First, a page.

One hit enough to beat Guilderland softball team 1-0
The Enterprise — Jordan J. Michael
Kicking up dirt while throwing a pitch for Guilderland is Taylor Tewksbury on Monday during a home game against Columbia. The Dutch (3-2) lost the game, 1 to 0; Tewksbury gave up a lead-off home run to Samara Perry in the top of the first inning. Tewksbury pitched five innings, and struck out seven batters.
The Enterprise — Jordan J. Michael
What’s the outlook? Torie Rathwell takes a practice swing for Guilderland in the fourth inning of Monday’s 1-to-0 home loss to Columbia. Rathwell came in to pitch in the sixth inning, and got a lead-off hit in the seventh inning before the Dutch loaded the bases, but Guilderland couldn’t score.
GUILDERLAND — Columbia’s Samara Perry hit a home run over the left-field wall off of Guilderland’s Taylor Tewksbury to start Monday’s softball game. That one run was all that the Blue Devils needed to beat the defending Class AA champions on the road.
“We got the timely hit,” said Columbia Head Coach Chris Cicceone after the 1-to-0 win. “Guilderland put pressure on us, but we held on.”
Dutch Head Coach Lou Marino had hoped that Guilderland would respond to Perry’s home run — it had seven innings to do so — but the team got only two hits, and struck out nine times. Doris Kane and Stephanie LeClair both went down swinging to end the game with the bases loaded in the final inning.
“We were flat,” Marino said. “It’s early in the season; we don’t do that later in the season. Usually, we respond, so I’m not worried about it because that’s our M.O. We work out the kinks for sectionals, and we perform.”
On Monday, Columbia looked to pad its lead in the top of the seventh inning after Katy Kennedy hit a lead-off double and Nia Moore walked, but Guilderland’s Torie Rathwell got three straight Blue Devils’ batters to strike out, ending the threat.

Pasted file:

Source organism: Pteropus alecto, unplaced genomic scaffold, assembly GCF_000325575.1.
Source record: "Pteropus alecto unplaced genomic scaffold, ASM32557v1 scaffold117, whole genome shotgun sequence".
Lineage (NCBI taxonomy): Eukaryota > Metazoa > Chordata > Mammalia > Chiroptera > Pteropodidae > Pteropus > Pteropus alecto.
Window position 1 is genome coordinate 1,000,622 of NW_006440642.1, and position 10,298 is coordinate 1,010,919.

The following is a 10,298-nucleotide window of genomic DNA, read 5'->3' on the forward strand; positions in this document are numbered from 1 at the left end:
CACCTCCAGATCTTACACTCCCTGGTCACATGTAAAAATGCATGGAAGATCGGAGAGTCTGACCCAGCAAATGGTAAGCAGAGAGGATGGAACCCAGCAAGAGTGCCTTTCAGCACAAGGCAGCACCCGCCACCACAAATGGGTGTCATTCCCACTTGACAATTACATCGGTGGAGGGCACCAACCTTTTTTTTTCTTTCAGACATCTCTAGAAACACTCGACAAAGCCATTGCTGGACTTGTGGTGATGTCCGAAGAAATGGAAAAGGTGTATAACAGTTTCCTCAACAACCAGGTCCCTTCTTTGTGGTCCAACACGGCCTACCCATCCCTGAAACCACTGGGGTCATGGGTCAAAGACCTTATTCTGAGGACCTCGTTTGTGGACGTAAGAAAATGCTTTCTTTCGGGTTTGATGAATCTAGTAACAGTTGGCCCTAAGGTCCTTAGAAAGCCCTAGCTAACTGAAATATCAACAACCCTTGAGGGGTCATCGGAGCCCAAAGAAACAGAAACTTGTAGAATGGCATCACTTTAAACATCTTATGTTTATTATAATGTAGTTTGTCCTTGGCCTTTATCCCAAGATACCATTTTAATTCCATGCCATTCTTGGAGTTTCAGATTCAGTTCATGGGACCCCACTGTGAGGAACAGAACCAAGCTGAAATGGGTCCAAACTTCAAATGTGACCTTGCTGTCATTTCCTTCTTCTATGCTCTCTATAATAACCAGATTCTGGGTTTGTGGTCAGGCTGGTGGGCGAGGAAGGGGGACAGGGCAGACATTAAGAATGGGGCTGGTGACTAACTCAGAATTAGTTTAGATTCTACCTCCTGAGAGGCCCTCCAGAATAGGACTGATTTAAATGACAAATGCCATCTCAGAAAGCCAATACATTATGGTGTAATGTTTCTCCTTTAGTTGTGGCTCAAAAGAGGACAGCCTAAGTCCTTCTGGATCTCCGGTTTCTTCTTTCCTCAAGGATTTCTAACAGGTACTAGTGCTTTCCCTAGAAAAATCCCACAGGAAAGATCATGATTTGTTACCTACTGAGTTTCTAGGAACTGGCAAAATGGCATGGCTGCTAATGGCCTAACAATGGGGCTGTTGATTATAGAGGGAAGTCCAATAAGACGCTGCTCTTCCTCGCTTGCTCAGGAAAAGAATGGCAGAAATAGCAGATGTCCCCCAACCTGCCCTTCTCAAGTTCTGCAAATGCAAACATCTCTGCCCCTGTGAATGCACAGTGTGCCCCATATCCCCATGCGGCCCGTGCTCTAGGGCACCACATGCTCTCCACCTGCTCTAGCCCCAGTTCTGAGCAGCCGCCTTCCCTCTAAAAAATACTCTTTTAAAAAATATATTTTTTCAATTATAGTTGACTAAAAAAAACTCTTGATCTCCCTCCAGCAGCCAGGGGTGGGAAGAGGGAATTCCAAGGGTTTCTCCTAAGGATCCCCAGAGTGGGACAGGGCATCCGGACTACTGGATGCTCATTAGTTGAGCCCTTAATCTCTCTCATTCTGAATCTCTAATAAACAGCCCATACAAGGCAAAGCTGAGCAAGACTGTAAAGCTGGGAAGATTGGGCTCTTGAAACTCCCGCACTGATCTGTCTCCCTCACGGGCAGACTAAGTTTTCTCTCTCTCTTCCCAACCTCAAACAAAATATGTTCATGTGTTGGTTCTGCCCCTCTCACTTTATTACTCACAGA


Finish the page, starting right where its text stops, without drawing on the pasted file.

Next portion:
Guilderland took the momentum into the bottom of the seventh inning, said Rathwell, who delivered with a single to right field. However, the Dutch couldn’t muster another hit off of Maddie Burns, who pitched a great game for Columbia while being backed by a strong defense.
“We couldn’t get a hold of her,” Rathwell said of Burns; the two players were teammates on a travel team. “She’s good competition, very good.”
Marino told The Enterprise that Guilderland (3-2) can’t win if it doesn’t hit the softball. In two previous wins, the Dutch had 16 hits against Burnt Hills and 13 hits against Niskayuna.
“We have to put the ball in play, and make them [Columbia] make a play on it,” said Marino of having the bases loaded in the seventh inning on Monday. “If you hit a ground ball, they have to throw home, and maybe they bobble the ball or make an overthrow, and then you have a tie game.”
In all three of Guilderland’s wins, “we hit the crap out of the ball,” Marino said, so, having lifeless bats on Monday was the difference for the Dutch. Columbia didn’t do much better with four total hits, but it had the one that counted.
“It wasn’t that bad; we were all very into the game, upbeat, and cheering along,” Rathwell said about the stresses of being down just one run for so long. “We had the intensity, and we played hard, but things just didn’t go for us today.”
Coach Cicceone was very pleased to be walking away from Guilderland with a win, and he said that a 1-to-0 final score is very reflective of what the Suburban Council is when it comes to competition. In this early season, he’s been seeing a lot of high run totals, which is unusual.
Based on what Marino has witnessed so far, he says that the Suburban Council doesn’t have any dominant pitchers this year.
“It’s wide open,” he said. “We’ll be ready at the end.”